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Get available virtual address space of process

uiqbal
Advisor

Get available virtual address space of process

All,

I would like to know how can i know the limit on the virtual address space of a 32-bit process. The breakdown for the kernel and user space addressing for a process.

If i can know about the kernel address space size i can get the size available to a process for user addressing using malloc and mmap etc.

Can somebody help me out with this? Also the api, getrlimit(RLIMIT_AS, ..) isn't working and returning RLIM_INFINITY meaning no limit is defined -- what is this?

Best regards,
RUI
1 REPLY
Don Morris_1
Honored Contributor

Re: Get available virtual address space of process

Um... what? Unless you're still talking 32-bit HP-UX (11.0 or 11.11) there's no kernel addressing in a user process. [And sorry -- I don't see a point in discussing 32-bit kernels.]

Frankly, I think the simplest thing to do would be to point you at: http://docs.hp.com/en/8681/aas_white_paper.pdf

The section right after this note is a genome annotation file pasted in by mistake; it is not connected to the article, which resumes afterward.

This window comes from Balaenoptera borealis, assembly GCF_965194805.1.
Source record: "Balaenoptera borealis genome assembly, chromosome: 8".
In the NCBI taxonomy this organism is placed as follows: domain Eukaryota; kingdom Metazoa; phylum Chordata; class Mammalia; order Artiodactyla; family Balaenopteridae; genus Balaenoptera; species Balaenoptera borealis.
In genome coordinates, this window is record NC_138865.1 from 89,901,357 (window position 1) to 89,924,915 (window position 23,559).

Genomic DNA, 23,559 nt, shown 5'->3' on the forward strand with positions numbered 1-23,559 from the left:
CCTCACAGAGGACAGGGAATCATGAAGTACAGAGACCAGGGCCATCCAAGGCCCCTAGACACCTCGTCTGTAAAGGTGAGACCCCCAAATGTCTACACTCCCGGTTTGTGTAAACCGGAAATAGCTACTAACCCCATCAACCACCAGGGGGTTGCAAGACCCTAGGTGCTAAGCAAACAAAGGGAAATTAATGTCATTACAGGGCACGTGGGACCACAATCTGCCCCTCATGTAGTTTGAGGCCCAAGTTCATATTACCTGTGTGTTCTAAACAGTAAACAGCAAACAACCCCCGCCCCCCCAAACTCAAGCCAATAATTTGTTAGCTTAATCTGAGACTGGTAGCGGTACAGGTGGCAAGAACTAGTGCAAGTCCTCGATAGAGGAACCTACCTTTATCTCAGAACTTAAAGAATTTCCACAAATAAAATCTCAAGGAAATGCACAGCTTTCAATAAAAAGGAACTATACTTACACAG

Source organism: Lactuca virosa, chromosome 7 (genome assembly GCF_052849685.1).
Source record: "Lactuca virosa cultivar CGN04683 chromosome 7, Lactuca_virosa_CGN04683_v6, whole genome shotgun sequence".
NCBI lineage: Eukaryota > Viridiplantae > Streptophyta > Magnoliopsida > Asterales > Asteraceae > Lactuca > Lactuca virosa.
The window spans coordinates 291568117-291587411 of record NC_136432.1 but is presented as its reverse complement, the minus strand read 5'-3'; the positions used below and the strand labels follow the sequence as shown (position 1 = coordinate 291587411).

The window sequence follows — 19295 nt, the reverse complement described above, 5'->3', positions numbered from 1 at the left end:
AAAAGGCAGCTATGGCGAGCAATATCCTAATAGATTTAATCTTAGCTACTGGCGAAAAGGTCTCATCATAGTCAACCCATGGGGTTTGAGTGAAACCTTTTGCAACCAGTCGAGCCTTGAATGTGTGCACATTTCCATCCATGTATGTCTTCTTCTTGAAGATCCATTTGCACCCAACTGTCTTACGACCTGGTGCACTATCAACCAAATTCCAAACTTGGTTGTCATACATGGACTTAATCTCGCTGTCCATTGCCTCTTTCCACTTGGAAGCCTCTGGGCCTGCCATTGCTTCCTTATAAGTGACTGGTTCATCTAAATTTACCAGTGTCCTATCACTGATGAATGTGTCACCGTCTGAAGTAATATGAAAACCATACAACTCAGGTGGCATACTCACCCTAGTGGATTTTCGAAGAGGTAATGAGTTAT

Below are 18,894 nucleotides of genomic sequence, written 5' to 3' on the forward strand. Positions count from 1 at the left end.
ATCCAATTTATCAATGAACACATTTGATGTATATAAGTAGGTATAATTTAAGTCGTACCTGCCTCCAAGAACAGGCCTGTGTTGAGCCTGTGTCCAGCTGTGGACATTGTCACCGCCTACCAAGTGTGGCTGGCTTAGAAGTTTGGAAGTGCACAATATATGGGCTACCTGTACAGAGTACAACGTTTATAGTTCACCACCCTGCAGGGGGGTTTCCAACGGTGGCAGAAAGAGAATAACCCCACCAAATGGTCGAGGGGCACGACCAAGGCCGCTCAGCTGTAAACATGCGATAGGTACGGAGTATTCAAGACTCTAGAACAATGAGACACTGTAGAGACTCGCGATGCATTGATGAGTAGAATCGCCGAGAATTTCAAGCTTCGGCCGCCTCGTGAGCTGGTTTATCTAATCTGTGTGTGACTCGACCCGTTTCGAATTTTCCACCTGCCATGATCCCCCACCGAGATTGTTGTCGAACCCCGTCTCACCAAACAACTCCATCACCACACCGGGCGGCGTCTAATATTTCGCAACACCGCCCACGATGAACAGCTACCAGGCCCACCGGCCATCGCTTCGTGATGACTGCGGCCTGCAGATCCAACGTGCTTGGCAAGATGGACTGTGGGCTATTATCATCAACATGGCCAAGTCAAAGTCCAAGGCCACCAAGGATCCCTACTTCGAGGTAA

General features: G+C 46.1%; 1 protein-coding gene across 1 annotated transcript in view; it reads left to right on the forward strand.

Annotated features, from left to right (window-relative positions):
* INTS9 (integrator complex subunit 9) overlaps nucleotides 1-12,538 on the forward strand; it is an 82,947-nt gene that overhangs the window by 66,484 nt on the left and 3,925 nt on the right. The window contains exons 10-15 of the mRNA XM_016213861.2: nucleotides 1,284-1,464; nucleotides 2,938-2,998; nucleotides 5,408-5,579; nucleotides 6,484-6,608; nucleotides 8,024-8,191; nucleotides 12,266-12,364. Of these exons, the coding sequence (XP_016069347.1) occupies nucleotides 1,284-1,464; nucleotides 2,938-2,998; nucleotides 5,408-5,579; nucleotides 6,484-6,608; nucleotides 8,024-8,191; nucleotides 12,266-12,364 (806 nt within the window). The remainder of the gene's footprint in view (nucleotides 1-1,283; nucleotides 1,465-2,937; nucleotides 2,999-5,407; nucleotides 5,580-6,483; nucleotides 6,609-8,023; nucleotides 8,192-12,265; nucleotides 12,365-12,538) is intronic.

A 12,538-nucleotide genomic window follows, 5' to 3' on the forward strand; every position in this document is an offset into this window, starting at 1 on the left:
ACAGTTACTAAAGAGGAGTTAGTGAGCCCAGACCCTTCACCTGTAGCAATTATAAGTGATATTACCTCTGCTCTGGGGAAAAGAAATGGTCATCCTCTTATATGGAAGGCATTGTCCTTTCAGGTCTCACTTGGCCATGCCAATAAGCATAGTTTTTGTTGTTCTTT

That gives the general 32-bit breakdown and the differences between the magics for 32-bit.

For malloc -- the maximum size is _always_ the minimum of the soft rlimit for RLIMIT_DATA, the amount of swap available (pst_vminfo.psv_swapmem_max + pst_vminfo.psv_swapspc_max) and the delta between the current end of the heap (PS_DATA object -- pstat_getprocvm() iteration is how you find this) and the next object in the process [may be the PS_STACK, could be private mmap]. Obviously, this is a moving target (swap can come back, that private mmap can go away).

The nice thing about the above method -- it works regardless of Magic / Address space issues because the kernel always puts the Heap and the Stack at opposite ends of the private (data) address space on all supported releases of HP-UX.

For mmap() -- that's a loaded question. If it is file backed -- swap does not limit it at all. If is MAP_ANONYMOUS, swap will come into play. Otherwise, you have to differentiate between MAP_PRIVATE vs. MAP_SHARED (different virtual address space areas) and the address space layout of the process (MGAS vs. MPAS, type of Magic, etc.)